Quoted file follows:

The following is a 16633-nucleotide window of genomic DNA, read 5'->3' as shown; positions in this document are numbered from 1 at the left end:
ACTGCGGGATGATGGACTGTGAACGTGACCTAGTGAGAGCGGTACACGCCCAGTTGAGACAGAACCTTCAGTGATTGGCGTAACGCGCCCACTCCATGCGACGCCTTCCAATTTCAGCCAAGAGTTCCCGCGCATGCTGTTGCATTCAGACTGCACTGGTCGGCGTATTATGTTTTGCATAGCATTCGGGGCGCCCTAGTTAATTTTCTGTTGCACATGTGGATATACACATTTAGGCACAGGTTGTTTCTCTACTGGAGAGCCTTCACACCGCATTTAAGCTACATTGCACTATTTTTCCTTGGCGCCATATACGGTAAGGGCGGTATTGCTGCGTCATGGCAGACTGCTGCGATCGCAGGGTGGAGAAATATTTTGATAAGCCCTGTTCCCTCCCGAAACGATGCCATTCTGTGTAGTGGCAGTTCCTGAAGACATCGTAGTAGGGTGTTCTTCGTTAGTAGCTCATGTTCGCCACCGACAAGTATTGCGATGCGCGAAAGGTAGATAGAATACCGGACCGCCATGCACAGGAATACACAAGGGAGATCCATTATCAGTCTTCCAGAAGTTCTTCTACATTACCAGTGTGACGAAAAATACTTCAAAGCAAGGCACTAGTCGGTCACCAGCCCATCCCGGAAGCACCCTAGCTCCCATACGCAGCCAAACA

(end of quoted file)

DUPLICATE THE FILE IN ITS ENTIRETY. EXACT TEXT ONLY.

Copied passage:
The following is a 16633-nucleotide window of genomic DNA, read 5'->3' as shown; positions in this document are numbered from 1 at the left end:
ACTGCGGGATGATGGACTGTGAACGTGACCTAGTGAGAGCGGTACACGCCCAGTTGAGACAGAACCTTCAGTGATTGGCGTAACGCGCCCACTCCATGCGACGCCTTCCAATTTCAGCCAAGAGTTCCCGCGCATGCTGTTGCATTCAGACTGCACTGGTCGGCGTATTATGTTTTGCATAGCATTCGGGGCGCCCTAGTTAATTTTCTGTTGCACATGTGGATATACACATTTAGGCACAGGTTGTTTCTCTACTGGAGAGCCTTCACACCGCATTTAAGCTACATTGCACTATTTTTCCTTGGCGCCATATACGGTAAGGGCGGTATTGCTGCGTCATGGCAGACTGCTGCGATCGCAGGGTGGAGAAATATTTTGATAAGCCCTGTTCCCTCCCGAAACGATGCCATTCTGTGTAGTGGCAGTTCCTGAAGACATCGTAGTAGGGTGTTCTTCGTTAGTAGCTCATGTTCGCCACCGACAAGTATTGCGATGCGCGAAAGGTAGATAGAATACCGGACCGCCATGCACAGGAATACACAAGGGAGATCCATTATCAGTCTTCCAGAAGTTCTTCTACATTACCAGTGTGACGAAAAATACTTCAAAGCAAGGCACTAGTCGGTCACCAGCCCATCCCGGAAGCACCCTAGCTCCCATACGCAGCCAAACA